I’m about to be cut in half again.
I’m fighting Lords of the Fallen’s tutorial boss, the First Warden, and it’s teaching me about timing and positioning, largely by slicing me in two. Every time I make mistake either by attacking too soon or attacking too late, or positioning myself too close to the warden it’s game over. Often with a single blow.
I’m also about to be cut in half again because Lords of the Fallen has some serious flaws.
You can’t escape the Dark Souls comparisons: in Lords of the Fallen Deck13 Interactive have made a game in which big men in big armour swing big swords at big demons. You play Harkyn, a prisoner released from prison to find the source of the demons invading your world. The trip will take you from Harkyn’s world, filled with snow-topped castles, Lord of the Rings-esque mountain passes, and dank dungeons into the demon realm of fire and brimstone. Along the way you’ll level up your stats, earn powerful loot, and learn you spells to aid you in the demon killing.
For all his muscles, bravado, and broadswords, Harkyn is surprisingly vulnerable: most enemies can cut you down in a few hits or at least severely damage you so that the next monster can finish you off. Instead of running into fights like you might in Darksiders, Lords of the Fallen requires a more patient playstyle.
You navigate Lords of the Fallen’s battles by learning your enemies’ moves and how to counter them. When a rhogar, a demonic knight with a six foot long, two-handed battle axe, begins its spinning swing (basically a pirouette with added axe) you have to know to roll into the attack. The dodge move takes you under the weapon and into place behind the creature, close enough to attack him back. Rolling with the attack would land you right where the swing ends, resulting in damage, rolling backwards would leave you undamaged but too far from the rhogar to attack while he’s recovering, and blocking the swing would have seen you take damage anyway.
More than any game I can remember, Lords of of the Fallen places a great deal of emphasis on stamina. Chaining together a combo of attacks will drain your energy bar and force you to retreat and recover. If you try to button mash you’ll be left unable to raise your weapon, either to attack or defend.
Death comes frequently. When you do drop, you’re returned to your last checkpoint, previously defeated enemies are respawned, and any experience earned in the last run is removed. XP from kills can only be applied when you reach a save shard. It’s a tricky system: dropped XP can be retrieved from your corpse, if you make it back first try. If you die on the way, your new XP drop will overwrite the old one.
At save shards, you can spend XP to level up – from functional stat bumps to smarter spells. A decoy, for instance, might save you from being mobbed next fight.
Or you could hold onto the XP.
Deck13 have introduced an almost cruel risk/reward mechanic to XP in Lords of the Fallen. Occasionally when you kill an enemy it drops a weapon. The more XP you’re carrying, the better the weapon drop will be. If you’ve not banked your points in a while, maybe holding onto a few thousand XP points, your enemies might start dropping epic weapons. High damage, high speed, light weapons that would let you cut your enemies to shribbons.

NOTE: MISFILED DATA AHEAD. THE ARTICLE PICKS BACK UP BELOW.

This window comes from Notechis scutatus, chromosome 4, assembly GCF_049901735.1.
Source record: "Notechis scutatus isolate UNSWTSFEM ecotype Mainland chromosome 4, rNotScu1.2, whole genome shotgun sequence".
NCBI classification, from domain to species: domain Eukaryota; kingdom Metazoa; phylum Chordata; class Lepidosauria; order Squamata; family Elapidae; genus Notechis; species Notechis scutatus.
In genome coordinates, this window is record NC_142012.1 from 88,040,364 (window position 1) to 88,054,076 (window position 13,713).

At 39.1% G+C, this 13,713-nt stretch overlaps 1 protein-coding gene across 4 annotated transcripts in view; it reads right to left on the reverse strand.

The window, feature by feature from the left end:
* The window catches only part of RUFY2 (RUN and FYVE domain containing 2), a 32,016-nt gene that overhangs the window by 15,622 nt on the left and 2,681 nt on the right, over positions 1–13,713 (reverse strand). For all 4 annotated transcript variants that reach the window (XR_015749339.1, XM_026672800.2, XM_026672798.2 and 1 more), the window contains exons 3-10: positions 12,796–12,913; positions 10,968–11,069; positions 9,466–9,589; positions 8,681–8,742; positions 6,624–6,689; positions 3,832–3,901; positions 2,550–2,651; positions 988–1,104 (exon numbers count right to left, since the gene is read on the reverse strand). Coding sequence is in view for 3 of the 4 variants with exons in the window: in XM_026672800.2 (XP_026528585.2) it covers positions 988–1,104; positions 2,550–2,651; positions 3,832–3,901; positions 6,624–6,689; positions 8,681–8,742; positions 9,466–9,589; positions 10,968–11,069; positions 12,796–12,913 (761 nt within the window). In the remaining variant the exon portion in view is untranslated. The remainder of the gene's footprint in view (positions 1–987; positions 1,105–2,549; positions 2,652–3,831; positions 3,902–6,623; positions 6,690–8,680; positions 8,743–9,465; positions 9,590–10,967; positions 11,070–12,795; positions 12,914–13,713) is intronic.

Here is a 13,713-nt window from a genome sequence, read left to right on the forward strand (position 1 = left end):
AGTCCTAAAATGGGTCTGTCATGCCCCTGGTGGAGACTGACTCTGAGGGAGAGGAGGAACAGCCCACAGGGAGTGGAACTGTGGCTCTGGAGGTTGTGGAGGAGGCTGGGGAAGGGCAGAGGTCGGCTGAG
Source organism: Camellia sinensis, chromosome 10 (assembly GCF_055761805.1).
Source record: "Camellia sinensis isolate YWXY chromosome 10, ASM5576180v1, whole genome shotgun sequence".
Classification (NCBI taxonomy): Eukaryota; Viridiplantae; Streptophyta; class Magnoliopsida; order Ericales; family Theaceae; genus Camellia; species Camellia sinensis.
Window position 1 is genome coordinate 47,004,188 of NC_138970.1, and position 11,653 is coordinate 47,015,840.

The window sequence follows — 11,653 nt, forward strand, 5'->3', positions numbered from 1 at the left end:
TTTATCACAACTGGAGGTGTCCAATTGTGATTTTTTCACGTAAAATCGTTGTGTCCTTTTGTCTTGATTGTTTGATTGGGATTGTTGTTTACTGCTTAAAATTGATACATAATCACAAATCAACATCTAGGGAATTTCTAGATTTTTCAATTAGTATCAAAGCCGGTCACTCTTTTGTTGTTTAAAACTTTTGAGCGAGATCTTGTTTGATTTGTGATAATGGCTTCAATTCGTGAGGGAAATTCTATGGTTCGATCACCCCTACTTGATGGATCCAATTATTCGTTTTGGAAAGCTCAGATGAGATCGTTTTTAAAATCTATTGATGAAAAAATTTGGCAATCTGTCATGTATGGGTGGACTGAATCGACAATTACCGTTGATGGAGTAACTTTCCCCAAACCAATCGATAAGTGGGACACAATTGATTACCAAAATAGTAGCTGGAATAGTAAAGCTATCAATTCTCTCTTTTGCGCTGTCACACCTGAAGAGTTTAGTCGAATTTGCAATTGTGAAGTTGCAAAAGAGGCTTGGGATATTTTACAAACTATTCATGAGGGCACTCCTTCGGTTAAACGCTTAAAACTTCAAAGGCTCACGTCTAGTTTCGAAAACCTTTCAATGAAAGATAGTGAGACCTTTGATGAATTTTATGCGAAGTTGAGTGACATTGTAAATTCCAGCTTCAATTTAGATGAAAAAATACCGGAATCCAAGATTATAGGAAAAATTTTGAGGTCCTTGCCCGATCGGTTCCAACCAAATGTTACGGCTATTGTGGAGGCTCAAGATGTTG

Completing Lords of the Fallen without once banking XP surely will become the game’s legendary achievement.
These are compelling and intelligent systems. But Lords of the Fallen has serious flaws.
First, there are crippling issues with the game’s camera. The first section of Lords of the Fallen throws you into a mountaintop monastery that’s overrun with demons. The building’s all tight tunnels, staircases, and pillars and all too frequently the camera gets in the way. To be killed by an enemy you couldn’t see because the camera was trapped too close behind your thick body is just infuriating. The camera problems might not be constant but they happen enough to be worth mentioning.
Then there’s enemy placement. Baddies in Lords of the Fallen stand in place waiting for you to come to them, like mini arena bosses. This is largely fine: until you come across foes that are hidden behind blind corners. You only find out they’re attacking after they’ve attacked. Not fair.
I wish, too, that loot drops were tailored to your playstyle.
Even though my character was a rogue that used deception magic, a class built on speed and agility, the two weapons that dropped in my two a half hours with Lords were a double-handed battleaxe and a double-handed great sword. Even if I had been able to use them (stat requirements notwithstanding) nothing about my choices I’d made so far suggests I’d want those heavy weapons.
It may just be that Lords of the Fallen isn’t particularly roguish. I was rarely able to sneak up on an enemy – they’re almost always spawned facing the entrance, and there was little point in sacrificing armour. In most RPGs, rogues sacrifice armour for stronger attacks: but in Lords of the Fallen, you’re both weak and puny. The First Warden fight took over 15 minutes to complete – me just rolling in and out of his attack and gradually whittling away at his health bar with my tiny little blades.
I found Lords of the Fallen infuriating. I think some of its systems are excellent, encouraging a thoughtful approach to combat that could have just been another button mashing brawler. It almost feels like a puzzle game: one in which you’re gradually figuring out how exactly to approach each enemy.
But just pick a warrior as your opening class.